Without betraying any confidences, I have a small secret to share: Not all journalists hate press releases. Indeed, on a good day there are many reasons for a journalist to love a good press release.
Here are the three love-inducing things.
Fitting the current news cycle
A press release that has its timing spot on, and that lands with a journalist at just the right time has a great chance of receiving attention. It might be that it arrives within a heart-beat of an important breaking news story and is full of information that is so current that it hits the right spot. From a journalist’s point of view there is nothing quite like getting a release from an organisation that you fully expect should be speaking out about an issue, at the height of that issue being in the news.
Currency. Hey presto!
Being a time-saver
For busy journalists a well-prepared, well thought out and well-written release will especially hit a sweet spot if it saves them time and points them to what they need to know. That means a release that answers the obvious questions that a journalist could be anticipated to ask – that has all the wheels of solid information on it, and isn’t just an exercise in spinning wheels! Small touches matter. If it’s a release where some data (numbers) would make a logical headline you wouldn’t bury those numbers and waste a journalist’s time. If it’s a release that is unavoidably complex and academic, look to put the simple and direct information first. Just as you would in a conversation where you don’t want to lose someone’s attention.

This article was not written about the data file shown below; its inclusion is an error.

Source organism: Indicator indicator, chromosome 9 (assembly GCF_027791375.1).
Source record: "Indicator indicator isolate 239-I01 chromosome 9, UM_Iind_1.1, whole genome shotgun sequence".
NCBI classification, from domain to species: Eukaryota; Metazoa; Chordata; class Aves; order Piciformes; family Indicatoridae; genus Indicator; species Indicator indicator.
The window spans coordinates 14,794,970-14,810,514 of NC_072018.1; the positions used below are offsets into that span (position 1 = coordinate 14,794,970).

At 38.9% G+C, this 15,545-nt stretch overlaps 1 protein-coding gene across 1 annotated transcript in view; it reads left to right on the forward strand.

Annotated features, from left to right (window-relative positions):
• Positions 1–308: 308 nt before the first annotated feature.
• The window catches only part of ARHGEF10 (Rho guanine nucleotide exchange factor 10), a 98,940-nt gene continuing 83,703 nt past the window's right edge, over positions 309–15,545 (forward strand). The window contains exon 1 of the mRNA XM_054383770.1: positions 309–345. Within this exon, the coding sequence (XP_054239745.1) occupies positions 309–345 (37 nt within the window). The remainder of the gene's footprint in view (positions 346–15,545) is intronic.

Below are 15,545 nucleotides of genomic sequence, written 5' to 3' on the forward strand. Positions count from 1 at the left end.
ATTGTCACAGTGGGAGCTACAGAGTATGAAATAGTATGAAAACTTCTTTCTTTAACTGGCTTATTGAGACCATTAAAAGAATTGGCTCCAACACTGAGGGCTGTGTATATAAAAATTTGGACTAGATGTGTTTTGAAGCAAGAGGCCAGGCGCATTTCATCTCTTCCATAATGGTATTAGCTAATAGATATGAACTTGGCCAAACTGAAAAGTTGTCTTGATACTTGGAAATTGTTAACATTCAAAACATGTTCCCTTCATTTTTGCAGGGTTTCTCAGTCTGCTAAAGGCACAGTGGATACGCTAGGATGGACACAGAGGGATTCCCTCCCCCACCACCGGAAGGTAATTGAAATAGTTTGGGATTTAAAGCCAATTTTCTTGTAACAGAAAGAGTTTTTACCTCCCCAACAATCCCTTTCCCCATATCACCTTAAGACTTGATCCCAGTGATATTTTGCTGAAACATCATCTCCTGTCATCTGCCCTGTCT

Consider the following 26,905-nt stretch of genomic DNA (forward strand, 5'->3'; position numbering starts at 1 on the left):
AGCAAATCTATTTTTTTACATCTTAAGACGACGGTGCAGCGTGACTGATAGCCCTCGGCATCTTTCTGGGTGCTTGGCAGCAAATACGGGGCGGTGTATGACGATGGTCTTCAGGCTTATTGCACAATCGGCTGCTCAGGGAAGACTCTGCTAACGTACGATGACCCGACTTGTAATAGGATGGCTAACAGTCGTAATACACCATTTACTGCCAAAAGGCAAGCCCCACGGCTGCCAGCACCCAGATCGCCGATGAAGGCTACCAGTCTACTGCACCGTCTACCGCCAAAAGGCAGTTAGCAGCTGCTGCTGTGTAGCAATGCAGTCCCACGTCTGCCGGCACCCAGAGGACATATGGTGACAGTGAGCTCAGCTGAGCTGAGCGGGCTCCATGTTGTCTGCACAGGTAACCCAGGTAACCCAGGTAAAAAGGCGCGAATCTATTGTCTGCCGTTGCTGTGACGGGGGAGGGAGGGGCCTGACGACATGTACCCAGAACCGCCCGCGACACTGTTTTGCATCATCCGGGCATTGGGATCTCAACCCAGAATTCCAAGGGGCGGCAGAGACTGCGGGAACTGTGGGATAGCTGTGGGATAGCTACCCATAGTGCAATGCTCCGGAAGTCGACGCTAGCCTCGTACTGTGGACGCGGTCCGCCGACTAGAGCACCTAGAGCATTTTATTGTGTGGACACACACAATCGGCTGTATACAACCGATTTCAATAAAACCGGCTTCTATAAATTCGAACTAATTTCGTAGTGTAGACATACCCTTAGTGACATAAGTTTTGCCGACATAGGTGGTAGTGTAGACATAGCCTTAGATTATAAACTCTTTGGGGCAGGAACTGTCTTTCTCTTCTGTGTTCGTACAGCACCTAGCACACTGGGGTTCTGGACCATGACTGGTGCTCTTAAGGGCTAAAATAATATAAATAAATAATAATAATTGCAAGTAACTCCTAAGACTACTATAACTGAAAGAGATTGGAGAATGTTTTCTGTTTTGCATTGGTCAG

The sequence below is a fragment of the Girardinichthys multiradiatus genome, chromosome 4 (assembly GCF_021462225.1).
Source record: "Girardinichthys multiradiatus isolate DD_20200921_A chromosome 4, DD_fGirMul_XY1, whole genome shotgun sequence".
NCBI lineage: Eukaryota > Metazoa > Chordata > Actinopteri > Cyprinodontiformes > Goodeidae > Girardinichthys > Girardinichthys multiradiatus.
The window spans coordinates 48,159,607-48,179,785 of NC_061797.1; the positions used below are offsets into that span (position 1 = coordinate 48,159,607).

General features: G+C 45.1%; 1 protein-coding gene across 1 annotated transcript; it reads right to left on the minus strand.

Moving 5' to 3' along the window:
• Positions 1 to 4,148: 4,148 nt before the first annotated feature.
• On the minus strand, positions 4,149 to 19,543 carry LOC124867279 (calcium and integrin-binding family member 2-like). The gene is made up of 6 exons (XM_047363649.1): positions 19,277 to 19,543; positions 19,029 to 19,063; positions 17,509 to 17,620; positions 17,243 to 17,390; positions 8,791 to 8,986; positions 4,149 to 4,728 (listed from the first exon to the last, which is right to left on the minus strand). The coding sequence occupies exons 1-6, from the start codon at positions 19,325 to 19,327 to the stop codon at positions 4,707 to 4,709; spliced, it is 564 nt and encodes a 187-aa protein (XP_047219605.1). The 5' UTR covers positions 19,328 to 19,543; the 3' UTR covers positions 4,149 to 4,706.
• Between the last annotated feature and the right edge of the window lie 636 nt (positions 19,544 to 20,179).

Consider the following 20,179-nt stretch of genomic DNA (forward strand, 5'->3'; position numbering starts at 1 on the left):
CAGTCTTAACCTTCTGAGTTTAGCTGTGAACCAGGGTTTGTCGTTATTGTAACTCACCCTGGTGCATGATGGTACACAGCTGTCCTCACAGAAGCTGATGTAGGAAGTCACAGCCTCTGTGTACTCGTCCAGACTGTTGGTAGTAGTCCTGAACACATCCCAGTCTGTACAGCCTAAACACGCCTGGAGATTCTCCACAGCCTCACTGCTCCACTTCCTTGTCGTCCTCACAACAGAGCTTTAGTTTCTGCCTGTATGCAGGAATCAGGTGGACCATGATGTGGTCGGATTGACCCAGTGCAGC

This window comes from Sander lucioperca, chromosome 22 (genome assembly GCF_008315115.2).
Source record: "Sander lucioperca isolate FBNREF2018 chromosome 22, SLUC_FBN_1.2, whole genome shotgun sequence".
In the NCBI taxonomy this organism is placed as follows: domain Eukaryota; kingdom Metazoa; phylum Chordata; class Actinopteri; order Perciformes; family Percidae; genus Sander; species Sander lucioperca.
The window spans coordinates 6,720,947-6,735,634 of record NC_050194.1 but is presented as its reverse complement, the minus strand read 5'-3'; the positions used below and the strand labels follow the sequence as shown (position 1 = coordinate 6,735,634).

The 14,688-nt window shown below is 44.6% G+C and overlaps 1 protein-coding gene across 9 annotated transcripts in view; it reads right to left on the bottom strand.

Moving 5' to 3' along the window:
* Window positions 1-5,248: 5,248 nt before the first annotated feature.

Be loved. Save a journalist time.
Line up your values
The values that will line up with what a journalist loves aren’t hard to guess. Is what you’re putting out as relevant to a wider public, or target audience, and as worthy of a news story as it needs to be? Is it too self-referential and not focused enough on what really matters – the number one thing being accurate and reliable information. If you’re going to be a credible source, or even a go-to source for a journalist the next time round, the best place to start is to respect their sense of what makes for a newsworthy story or news angle.
No respect, no love.
A press release isn’t a love letter. Some journalists just want the facts. In a relentless world of producing news and information 24 hours a day and seven days a week, those occasions when a journalist receives a release that is current, time-saving and shares their sense of news value you can be hopeful that you will (eventually) win them over.
Written by Medianet’s Marketing team
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